Per creare l’icona 64 x 64 pixel Apple suggerisce questi 4 passi:

  • Creare un’immagine di dimensioni 64 x 64 pixel in formato PNG
  • Inserire (tramite ad esempio le linee guida) un margine superiore di 1 pixel nella parte superiore
  • Inserire un margine inferiore di 4 pixel
  • Inserire un margine di 10 pixel a sinistra e a destra nell’immagine

L’area utile ottenuta sarà di 44×59 pixel. iOS inserirà l’effetto “page curl” in alto a destra e la sfumatura.

Per la versione iPhone 3 da 320 x 320 pixel dovrete lasciare:

  • 5 pixels di margine nella parte superiore
  • 20 pixels di margine nella parte inferiore
  • 50 pixels di margine nei lati dell’immagine

In questo caso l’area utile è inferiore e sarà pari a 220 x 295 pixel e c’e’ da considere che l’effetto “page curl” oscurerà parte della grafica.

Icone per WebApp e siti web

Vale quanto scritto per l’icona dell’applicazione stessa. La differenza sta nel fatto che potrete disattivare tutti gli effetti automatici aggiunti da iOS semplicemente rinominando il file in “apple-touch-icon-precomposed.png” prima di pubblicarlo online (procedura compatibile da iOS 2.0 in poi).

Icone per Navigation Bars, Toolbars, e Tab Bars

Apple raccomanda  e suggerisce di utilizzare bottoni e icone standard all’interno delle proprie applicazioni iOS. E’ possibile comunque disegnare le proprie icone anche per questo tipo di uso quando  le funzionalità della nostra app non sono standard.

Nel caso in cui decidessimo di realizzare delle nostre icone dobbiamo tener presente che:

  • L’ icona deve essere semplice, troppi dettagli potrebbero rendere la rappresentazione irriconoscibile e l’uso dell’app risulterebbe meno intuitivo.
  • Le icone non devono poter essere troppo simili a quelle standard, nel caso usate quelle già realizzate e fornite da Apple.
  • Le icone devono essere fortemente riconoscibili e in nessun caso devono essere offensivi per gli utenti internazionali delle vostre app.
  • Non rappresentare icone di prodotti Apple protetti da copyright. I diritti di autore faranno in modo che la vostra app non venga accettata nello store.
  • Utilizzare come colore il bianco unito alla corretta trasparenza
  • Non includere ombre
  • Usare l’anti-aliasing
  • Gli angoli smussati devono essere di 90°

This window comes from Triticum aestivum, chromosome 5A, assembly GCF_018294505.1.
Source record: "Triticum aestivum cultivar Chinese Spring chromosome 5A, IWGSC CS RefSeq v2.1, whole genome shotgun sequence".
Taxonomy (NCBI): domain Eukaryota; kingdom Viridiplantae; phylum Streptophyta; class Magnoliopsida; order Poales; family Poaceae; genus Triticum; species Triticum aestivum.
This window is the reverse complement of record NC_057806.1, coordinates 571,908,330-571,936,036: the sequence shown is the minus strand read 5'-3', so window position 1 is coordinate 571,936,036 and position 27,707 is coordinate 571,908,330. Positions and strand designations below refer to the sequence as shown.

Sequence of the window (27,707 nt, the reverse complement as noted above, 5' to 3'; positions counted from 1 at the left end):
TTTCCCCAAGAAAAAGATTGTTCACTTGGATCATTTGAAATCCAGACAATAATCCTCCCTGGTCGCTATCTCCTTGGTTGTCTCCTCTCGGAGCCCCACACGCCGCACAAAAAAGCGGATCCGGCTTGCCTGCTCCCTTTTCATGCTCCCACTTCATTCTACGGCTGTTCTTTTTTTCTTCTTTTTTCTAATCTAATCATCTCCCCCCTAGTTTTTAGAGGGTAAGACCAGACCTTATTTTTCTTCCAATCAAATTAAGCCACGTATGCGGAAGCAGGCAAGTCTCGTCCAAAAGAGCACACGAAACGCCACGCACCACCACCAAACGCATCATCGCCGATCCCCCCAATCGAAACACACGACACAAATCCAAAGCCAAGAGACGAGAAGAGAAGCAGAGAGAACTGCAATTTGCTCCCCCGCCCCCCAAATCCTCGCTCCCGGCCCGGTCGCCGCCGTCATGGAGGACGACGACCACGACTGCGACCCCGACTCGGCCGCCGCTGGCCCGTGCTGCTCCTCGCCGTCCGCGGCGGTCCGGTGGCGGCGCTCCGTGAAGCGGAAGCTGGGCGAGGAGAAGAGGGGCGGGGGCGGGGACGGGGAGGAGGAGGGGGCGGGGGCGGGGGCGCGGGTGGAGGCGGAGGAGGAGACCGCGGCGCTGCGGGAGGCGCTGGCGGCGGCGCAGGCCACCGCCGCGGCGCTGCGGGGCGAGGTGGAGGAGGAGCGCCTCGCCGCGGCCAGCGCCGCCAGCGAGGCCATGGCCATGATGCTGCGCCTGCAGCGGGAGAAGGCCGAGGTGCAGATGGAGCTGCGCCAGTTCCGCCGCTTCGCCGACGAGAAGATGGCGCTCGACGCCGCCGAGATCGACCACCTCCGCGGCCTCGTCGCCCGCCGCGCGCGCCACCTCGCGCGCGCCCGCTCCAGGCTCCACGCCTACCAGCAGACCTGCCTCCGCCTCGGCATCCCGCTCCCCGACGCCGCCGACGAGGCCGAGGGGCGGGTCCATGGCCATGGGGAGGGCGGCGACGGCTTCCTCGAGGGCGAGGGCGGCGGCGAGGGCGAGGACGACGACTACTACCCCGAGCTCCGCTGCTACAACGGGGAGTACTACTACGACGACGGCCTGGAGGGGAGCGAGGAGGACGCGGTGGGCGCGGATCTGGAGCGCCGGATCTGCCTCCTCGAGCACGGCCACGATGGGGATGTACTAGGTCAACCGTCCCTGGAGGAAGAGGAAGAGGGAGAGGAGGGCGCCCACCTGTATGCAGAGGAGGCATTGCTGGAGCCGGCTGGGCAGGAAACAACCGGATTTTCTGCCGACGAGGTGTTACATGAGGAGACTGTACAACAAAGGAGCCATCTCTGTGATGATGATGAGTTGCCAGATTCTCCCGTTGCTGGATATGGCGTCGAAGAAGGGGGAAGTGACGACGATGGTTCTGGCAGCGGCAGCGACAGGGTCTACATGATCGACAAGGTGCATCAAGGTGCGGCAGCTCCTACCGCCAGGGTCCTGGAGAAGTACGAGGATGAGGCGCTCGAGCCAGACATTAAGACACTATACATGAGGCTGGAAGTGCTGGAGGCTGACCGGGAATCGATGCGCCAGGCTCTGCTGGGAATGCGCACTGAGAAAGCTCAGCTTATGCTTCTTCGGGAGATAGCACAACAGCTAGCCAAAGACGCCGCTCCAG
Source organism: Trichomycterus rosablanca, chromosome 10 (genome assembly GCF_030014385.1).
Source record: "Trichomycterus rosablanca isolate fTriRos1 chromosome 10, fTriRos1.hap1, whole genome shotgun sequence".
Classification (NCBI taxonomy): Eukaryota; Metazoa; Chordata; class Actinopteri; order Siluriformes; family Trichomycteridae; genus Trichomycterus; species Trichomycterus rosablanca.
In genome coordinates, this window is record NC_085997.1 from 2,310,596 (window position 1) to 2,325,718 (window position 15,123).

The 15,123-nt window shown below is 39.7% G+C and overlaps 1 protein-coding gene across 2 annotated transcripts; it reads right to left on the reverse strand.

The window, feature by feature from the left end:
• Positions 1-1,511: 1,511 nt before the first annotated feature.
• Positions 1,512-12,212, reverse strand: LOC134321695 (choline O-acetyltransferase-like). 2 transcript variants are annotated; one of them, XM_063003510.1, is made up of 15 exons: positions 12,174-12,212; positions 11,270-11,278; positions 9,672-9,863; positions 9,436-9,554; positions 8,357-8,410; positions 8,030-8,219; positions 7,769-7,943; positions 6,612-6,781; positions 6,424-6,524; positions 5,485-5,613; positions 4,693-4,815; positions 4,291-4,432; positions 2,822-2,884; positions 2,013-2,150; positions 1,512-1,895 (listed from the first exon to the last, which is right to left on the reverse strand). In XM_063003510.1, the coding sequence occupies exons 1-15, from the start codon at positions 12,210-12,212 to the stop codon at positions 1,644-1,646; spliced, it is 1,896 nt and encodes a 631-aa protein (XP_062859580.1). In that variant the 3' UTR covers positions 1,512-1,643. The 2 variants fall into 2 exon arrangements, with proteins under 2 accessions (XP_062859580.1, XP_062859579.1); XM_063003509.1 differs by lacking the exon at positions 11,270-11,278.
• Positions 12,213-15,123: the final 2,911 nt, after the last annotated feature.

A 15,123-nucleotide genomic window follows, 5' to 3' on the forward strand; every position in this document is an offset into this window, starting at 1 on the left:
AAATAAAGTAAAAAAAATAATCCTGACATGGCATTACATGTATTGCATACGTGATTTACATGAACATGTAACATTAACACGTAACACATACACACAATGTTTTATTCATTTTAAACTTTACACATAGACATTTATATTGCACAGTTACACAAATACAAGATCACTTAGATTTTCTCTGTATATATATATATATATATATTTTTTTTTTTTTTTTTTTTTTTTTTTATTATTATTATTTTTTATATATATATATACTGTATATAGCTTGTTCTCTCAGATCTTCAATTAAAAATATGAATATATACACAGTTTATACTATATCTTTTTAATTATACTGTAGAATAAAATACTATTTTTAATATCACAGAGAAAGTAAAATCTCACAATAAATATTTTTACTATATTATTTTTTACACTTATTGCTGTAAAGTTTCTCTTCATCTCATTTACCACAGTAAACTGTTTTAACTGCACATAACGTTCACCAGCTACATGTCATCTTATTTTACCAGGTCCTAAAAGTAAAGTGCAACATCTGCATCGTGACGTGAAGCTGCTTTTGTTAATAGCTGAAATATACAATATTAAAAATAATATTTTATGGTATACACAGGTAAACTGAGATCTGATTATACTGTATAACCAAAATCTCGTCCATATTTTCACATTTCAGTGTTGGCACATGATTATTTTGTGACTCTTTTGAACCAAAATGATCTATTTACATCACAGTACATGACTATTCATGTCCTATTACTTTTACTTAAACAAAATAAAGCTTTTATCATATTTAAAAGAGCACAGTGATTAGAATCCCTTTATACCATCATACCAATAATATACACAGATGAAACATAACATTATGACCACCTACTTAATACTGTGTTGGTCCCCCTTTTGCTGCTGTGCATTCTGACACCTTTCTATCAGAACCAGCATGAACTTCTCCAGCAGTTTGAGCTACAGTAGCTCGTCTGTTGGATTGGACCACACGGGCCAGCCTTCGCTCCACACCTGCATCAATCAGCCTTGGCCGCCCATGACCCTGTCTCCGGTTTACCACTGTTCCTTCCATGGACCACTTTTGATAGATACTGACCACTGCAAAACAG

Le dimensioni delle icone per toolbar e navigation bar sono:

Per iPhone e iPod Touch:

  • Circa 20 x 20 pixels
  • Circa 40 x 40 pixels (in alta risoluzione – Retina display iPhone 4)

Per iPad:

  • Circa 20 x 20 pixels

Le dimensioni delle icone per le Tab Bar:

Per iPhone e iPod touch:

  • Circa 30 x 30 pixels
  • Circa 60 x 60 pixels (in alta risoluzione – Retina display iPhone 4)

Per iPad:

  • Circa 30 x 30 pixels

Nota: Non è necessario creare questo tipo di icone utilizzando i colori. Non è necessario studiare una versione dell’icona standard a item premuto, iOS aggiungerà l’effetto autonomamente. Gli effetti aggiunti saranno automatici e non e’ possibile cambiare il loro aspetto.


Icona Nome Significato
Bookmarks Mostra i “segnalibri” dell’applicazione
Contacts Mostra i contatti
Downloads Mostra i download
Preferiti Mostra i preferiti
Featured Mostra contenuto in evidenza dell’applicazione
History Mostra la storia delle azioni degli utenti
More Mostra ulteriori Tab Bar Item
MostRecent Mostra gli oggetti recenti
UITabBarMostViewed MostViewed Mostra gli oggetti più popolari
Recents Mostra gli oggetti recenti visualizzati in un periodo definito
Search Entra in modalità ricerca
TopRated Mostra gli elementi più votati dagli utenti


Nomi dei file di icona

Di seguito un elenco per  nominare tutti i file di icona, basterà utilizzare questi nome file per far in modo che iOS riconosca quale mostrare. Il nome e’ case sensitive, quindi fare attenzione a maiuscole e minuscole:

  • Icon.png – Icona applicazione iPhone e iPod Touch
  • Icon@2x.png – Icona applicazione iPhone e iPod Touch in alta risoluzione
  • Icon-72.png – Icona applicazione iPad
  • Icon-Small.png – Icona risultati ricerche spotlight (in iPhone e iPod) e Impostazioni (tutti i dispositivi).
  • Icon-Small@2x.png – Icona risultati ricerche spotlight (in iPhone e iPod) e Impostazioni (tutti i dispositivi) in alta risoluzione
  • Icon-Small-50.png – Icona risultati ricerche spotlight in iPad


Apple suggerisce che per migliorare l’esperienza dell’utente è utile nella fase di lancio dell’applicazione stessa mostrare una splashscreen. La splash screen dovrebbe essere sempre un’immagine simile alla schermata che apparirà a caricamento avvenuto.

Molti inseriscono il proprio logo o un’immagine di presentazione e Apple approva spesso queste app, ma bisogna tener conto delle sue linee guida per non rischiare imbarazzanti rifiuti in fase di review.
In linea di massima, se il  logo fa parte della grafica della prima schermata che verrà visualizzata  è consigliato inserirlo anche nella splashscreen.

Per la splashscreen di iPhone e iPod touch le dimensioni , che includono l’area di 20 px (40px per retina display) dedicata alla Status Bar:

  • 320 x 480 pixels
  • 640 x 960 pixels (alta risoluzione)

Le dimensioni della splashscreen per  applicazioni iPad non includono l’area occupata dalla Status Bar e le dimensioni sono:

  • 768 x 1004 pixels (modalità portrait)
  • 1024 x 748 pixels (modalità landscape)

Eì necessario sempre inserire una splashscreen per ogni tipo di orientamento previsto  (portrait e landscape) .

Apple Developer Reference